Dealing with an acne outbreak is painful and difficult enough, but when you have an acne scar to contend with following the outbreak, the pain is compounded. It's no wonder that acne can cause depression and anxiety among sufferers. Just when an outbreak of acne seems to resolve itself, an individual may be left with scarring, causing continued pain and embarrassment. Luckily, there are measures that acne sufferers can take to significantly reduce the risk of developing an acne scar and minimize the long lasting impression of acne.
For those who suffer from acne, a resulting acne scar is actually quite common. However, the severity of the scar varies among sufferers; while some individuals who suffer from milder acne may have an acne scar that is hardly visible, others with more severe cases may exhibit far more noticeable scarring.
There are several different types of acne scars including ice pick scars, box car scars, rolling scars, and hypertrophic scars. Ice pick scars are among the most common, presenting as holes or deep indentations on the surface of the skin. Box car scars surface on the temple and cheeks and often resemble a chicken pox mark. Rolling scars resemble soft grooves along the surface of the skin. Hypertrophic scars are among the most visible type of acne scar presenting with thick scarring that changes the landscape of the skin. Often, hypertrophic scars are inflamed and give the face a reddish color. The appropriate course of treatment will depend on the individuality of the skin and the scarring that the patient is experiencing.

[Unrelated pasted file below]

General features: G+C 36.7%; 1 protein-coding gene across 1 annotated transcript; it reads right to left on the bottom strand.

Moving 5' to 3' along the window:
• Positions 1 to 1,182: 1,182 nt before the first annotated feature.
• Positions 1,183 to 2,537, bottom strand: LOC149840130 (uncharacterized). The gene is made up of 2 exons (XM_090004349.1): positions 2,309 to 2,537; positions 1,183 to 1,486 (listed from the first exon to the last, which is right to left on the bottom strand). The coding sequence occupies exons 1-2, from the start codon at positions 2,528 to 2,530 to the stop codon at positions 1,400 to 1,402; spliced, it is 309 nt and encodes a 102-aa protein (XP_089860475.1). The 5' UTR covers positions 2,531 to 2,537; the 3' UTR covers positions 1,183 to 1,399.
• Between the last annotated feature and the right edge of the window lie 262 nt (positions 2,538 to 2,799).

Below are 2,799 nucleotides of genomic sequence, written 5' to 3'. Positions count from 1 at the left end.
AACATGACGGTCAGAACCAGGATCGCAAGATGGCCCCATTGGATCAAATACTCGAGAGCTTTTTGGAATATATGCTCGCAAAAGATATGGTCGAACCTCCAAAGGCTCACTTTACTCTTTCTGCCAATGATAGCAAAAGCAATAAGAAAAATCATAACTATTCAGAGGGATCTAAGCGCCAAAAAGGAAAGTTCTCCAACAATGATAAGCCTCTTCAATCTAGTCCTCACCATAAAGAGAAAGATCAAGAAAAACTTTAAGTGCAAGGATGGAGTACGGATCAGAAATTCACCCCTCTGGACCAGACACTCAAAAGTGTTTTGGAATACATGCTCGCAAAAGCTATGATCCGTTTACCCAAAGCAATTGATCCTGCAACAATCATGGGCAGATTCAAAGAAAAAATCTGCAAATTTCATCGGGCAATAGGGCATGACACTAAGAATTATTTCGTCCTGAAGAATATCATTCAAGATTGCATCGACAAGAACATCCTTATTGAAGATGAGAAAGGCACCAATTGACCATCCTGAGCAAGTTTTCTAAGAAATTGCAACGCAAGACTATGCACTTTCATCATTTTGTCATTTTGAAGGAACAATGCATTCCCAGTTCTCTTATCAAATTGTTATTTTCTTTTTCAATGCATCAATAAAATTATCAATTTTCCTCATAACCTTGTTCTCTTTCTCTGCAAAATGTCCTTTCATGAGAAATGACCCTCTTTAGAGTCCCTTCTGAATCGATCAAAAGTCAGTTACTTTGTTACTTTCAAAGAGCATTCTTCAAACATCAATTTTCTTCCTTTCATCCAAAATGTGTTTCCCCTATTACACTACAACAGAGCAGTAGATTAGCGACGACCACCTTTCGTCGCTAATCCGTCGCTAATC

Before treatment can begin a doctor or dermatologist will recommend waiting for the acne outbreak to minimize or recede entirely. Chemical peels, laser resurfacing, punch excision, grafting, or collagen therapy are all options used to treat an acne scar. Normally it can take the body between four to twelve months to even out the tone of the skin and heal the appearance of an acne scar. But if the acne scar is stubborn and resists vanishing naturally, a dermatologist may recommend the next step in treatment.
During a chemical peel, a doctor or dermatologist will apply certain types of chemical products depending on the patient's skin type; the chemical applied to the skin will allow the first layer of the skin - that which hosts the acne scar - to peel away. The patient is left with an unmarked layer of skin.
In a severe case of acne scarring, doctors may use beams of laser light to remove several layers of skin. Because the acne scar is this case may transcend the first layer of skin, the laser process is required to delve deeper than the chemical peel. If the acne scar is still unresolved, a dermatologist may choose to remove the skin containing the scar with a skin graft instrument. Collagen treatments can also be used to smooth out the appearance of an acne scar; a dermatologist will inject collagen directly into the skin to raise any depressions created through scarring.
It is always very important to take into account the patient's particular skin type and severity of the acne scar before deciding the most beneficial treatment plan with a doctor or dermatologist. Decreasing the habits that could perpetuate an acne outbreak along with an appropriate acne medication and healthy daily skin care regimen can lead to beautiful skin and eliminate the risks of an acne scar.
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